The Las Vegas Raiders are likely coming to town for the start of the 2019 NFL season.
Welcoming professional football to the city, the most popular sport in America, will provide an economic boost to the Strip, and theoretically, help boost the bottom line of gambling stocks. Financial analysts are becoming bullish on publicly traded casino companies following this week’s NFL owners’ vote that approved the Oakland franchise relocating to the gambling and entertainment mecca of the United States.
On Monday, the day of the approval, Wynn Resorts, MGM Resorts, and Las Vegas Sands all traded higher on the New York Stock Exchange and NASDAQ.
While NFL leadership has long opposed Las Vegas hosting a team due to the city’s widespread legalized sports betting, current Commissioner Roger Goodell says the move doesn’t change the league’s stance on gambling.
“We are not changing our position as it relates to legalized sports gambling,” Goodell told Sports Illustrated prior to the vote. “We still don’t think it is a positive thing.”
Nevada-based economic analytics firm Applied Analysis estimated last fall that the stadium will bring 451,417 supplemental visitors to the city each year. And according to their projections, that will translate into $620 million in additional spending, and $22.5 million in new local tax dollars.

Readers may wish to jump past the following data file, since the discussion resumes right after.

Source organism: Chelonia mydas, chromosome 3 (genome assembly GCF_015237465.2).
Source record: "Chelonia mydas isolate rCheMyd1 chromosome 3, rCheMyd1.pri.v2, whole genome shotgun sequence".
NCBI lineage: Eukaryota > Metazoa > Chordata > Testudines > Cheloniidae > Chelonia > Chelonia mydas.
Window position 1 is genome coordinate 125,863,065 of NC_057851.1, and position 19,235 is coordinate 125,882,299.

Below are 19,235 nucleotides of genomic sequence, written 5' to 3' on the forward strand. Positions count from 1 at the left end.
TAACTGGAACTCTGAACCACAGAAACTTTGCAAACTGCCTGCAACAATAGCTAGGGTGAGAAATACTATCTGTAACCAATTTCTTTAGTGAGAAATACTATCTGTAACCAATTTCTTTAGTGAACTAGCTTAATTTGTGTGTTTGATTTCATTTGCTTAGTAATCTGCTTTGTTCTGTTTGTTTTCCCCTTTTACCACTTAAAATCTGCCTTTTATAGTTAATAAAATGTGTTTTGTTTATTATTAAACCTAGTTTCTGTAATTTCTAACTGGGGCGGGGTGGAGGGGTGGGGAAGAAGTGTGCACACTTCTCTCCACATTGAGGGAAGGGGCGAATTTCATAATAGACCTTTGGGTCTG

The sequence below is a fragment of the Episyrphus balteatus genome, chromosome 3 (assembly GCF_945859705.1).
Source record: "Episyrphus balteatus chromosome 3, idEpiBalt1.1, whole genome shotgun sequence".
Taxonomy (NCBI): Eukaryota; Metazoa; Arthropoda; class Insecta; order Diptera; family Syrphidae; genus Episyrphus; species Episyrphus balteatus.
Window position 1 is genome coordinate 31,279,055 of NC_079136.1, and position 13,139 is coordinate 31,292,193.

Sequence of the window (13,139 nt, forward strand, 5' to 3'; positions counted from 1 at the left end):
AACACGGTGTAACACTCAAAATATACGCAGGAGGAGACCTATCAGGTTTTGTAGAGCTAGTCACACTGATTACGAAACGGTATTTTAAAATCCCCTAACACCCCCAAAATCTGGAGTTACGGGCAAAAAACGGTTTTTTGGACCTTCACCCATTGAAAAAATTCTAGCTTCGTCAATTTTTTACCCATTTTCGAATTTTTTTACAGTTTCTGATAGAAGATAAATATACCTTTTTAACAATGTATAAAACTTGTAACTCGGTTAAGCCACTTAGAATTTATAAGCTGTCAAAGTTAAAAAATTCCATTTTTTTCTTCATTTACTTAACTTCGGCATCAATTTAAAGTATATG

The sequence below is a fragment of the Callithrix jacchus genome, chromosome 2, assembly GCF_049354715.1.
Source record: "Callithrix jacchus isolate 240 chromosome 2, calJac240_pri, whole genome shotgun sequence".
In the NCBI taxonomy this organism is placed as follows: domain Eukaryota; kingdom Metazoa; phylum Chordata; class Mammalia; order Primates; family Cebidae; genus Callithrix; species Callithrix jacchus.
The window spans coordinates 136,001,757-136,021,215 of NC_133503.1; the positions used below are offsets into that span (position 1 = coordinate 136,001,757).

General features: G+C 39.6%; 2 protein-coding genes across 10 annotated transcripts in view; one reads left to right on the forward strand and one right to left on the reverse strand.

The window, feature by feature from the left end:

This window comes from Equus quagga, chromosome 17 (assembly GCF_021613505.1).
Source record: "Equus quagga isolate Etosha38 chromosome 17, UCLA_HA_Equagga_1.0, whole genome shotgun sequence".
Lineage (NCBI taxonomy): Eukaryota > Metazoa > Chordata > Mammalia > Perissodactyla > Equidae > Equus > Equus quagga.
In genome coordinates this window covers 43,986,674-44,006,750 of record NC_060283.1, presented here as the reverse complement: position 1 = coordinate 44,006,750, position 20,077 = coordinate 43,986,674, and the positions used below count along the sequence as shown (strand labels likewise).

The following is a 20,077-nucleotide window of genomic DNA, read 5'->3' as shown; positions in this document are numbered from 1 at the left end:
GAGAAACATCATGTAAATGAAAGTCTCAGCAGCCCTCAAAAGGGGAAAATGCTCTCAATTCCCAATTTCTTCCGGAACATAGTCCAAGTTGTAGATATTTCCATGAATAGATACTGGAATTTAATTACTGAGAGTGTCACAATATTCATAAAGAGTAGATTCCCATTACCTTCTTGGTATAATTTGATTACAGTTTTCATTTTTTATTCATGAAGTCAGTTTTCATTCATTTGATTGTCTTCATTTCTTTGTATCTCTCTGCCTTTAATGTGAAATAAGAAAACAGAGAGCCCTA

Davis Thanks Sheldon
Las Vegas Sands billionaire Sheldon Adelson is receiving much of the credit for bringing the Raiders to the Mojave Desert. Though he backed out of his $650 million pledge to help construct the $1.9 billion stadium after he felt team owner Mark Davis went behind his back in presenting a lease agreement to the city, the man worth an estimated $30 billion is still being given praise.
In addition to thanking Goodell, Nevada Governor Brian Sandoval (R), and the NFL’s ownership, Davis credited Adelson with making the move possible. “I would like to thank Sheldon Adelson for his vision and leadership, without which this project never would have become a reality,” Davis stated.
Casino owners are barred from holding stake in NFL franchises, but Adelson was reportedly interested in providing funding for the Las Vegas Raiders stadium in what many called a legacy project for the 83-year-old. His interest is thought to have convinced the Nevada Legislature to approve a stadium bill that earmarks $750 million in hotel occupancy taxes generated in Clark County to the 65,000-seat domed stadium.
It’s nice to have friends in high places, and Davis has plenty of them. After Adelson backed out after he got wind that Davis presented a lease agreement to Las Vegas that wasn’t contingent on his involvement, the Venetian and Palazzo owner said, “It’s clear the Raiders have decided their path for moving to Las Vegas does not include the Adelson family.”
With financing in question, Davis sought out the help of Jerry Jones, the billionaire owner of the Dallas Cowboys. According to reports, Jones helped persuade Bank of America into backing the outstanding $1.15 billion Davis needed to move forward with his proposal.